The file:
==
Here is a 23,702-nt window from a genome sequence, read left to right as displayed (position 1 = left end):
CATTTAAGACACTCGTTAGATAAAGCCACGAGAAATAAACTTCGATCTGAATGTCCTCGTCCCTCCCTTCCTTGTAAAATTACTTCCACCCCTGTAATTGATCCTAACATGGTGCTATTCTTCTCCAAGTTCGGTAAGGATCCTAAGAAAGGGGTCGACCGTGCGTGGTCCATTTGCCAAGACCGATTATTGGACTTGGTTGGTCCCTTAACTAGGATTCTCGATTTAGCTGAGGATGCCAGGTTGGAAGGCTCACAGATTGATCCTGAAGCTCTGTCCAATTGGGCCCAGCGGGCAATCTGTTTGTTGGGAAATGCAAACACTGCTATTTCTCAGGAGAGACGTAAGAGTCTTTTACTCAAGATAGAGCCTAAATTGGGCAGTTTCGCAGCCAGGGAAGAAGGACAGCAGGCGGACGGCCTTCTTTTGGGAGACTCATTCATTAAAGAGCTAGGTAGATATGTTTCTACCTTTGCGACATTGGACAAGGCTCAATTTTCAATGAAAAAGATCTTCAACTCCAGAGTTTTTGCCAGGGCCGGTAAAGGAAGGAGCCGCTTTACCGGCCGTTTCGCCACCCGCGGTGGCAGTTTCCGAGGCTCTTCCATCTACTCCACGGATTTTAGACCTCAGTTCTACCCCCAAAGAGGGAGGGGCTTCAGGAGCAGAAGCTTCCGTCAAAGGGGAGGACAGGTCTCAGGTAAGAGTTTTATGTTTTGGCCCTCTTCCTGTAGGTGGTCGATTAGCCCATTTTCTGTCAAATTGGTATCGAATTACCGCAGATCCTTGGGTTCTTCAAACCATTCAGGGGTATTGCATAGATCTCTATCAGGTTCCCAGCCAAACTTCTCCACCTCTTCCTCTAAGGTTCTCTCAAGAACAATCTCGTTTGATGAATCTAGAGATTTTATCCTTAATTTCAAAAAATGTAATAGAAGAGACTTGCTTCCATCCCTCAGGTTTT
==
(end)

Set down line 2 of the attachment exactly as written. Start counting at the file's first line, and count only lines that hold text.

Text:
CATTTAAGACACTCGTTAGATAAAGCCACGAGAAATAAACTTCGATCTGAATGTCCTCGTCCCTCCCTTCCTTGTAAAATTACTTCCACCCCTGTAATTGATCCTAACATGGTGCTATTCTTCTCCAAGTTCGGTAAGGATCCTAAGAAAGGGGTCGACCGTGCGTGGTCCATTTGCCAAGACCGATTATTGGACTTGGTTGGTCCCTTAACTAGGATTCTCGATTTAGCTGAGGATGCCAGGTTGGAAGGCTCACAGATTGATCCTGAAGCTCTGTCCAATTGGGCCCAGCGGGCAATCTGTTTGTTGGGAAATGCAAACACTGCTATTTCTCAGGAGAGACGTAAGAGTCTTTTACTCAAGATAGAGCCTAAATTGGGCAGTTTCGCAGCCAGGGAAGAAGGACAGCAGGCGGACGGCCTTCTTTTGGGAGACTCATTCATTAAAGAGCTAGGTAGATATGTTTCTACCTTTGCGACATTGGACAAGGCTCAATTTTCAATGAAAAAGATCTTCAACTCCAGAGTTTTTGCCAGGGCCGGTAAAGGAAGGAGCCGCTTTACCGGCCGTTTCGCCACCCGCGGTGGCAGTTTCCGAGGCTCTTCCATCTACTCCACGGATTTTAGACCTCAGTTCTACCCCCAAAGAGGGAGGGGCTTCAGGAGCAGAAGCTTCCGTCAAAGGGGAGGACAGGTCTCAGGTAAGAGTTTTATGTTTTGGCCCTCTTCCTGTAGGTGGTCGATTAGCCCATTTTCTGTCAAATTGGTATCGAATTACCGCAGATCCTTGGGTTCTTCAAACCATTCAGGGGTATTGCATAGATCTCTATCAGGTTCCCAGCCAAACTTCTCCACCTCTTCCTCTAAGGTTCTCTCAAGAACAATCTCGTTTGATGAATCTAGAGATTTTATCCTTAATTTCAAAAAATGTAATAGAAGAGACTTGCTTCCATCCCTCAGGTTTT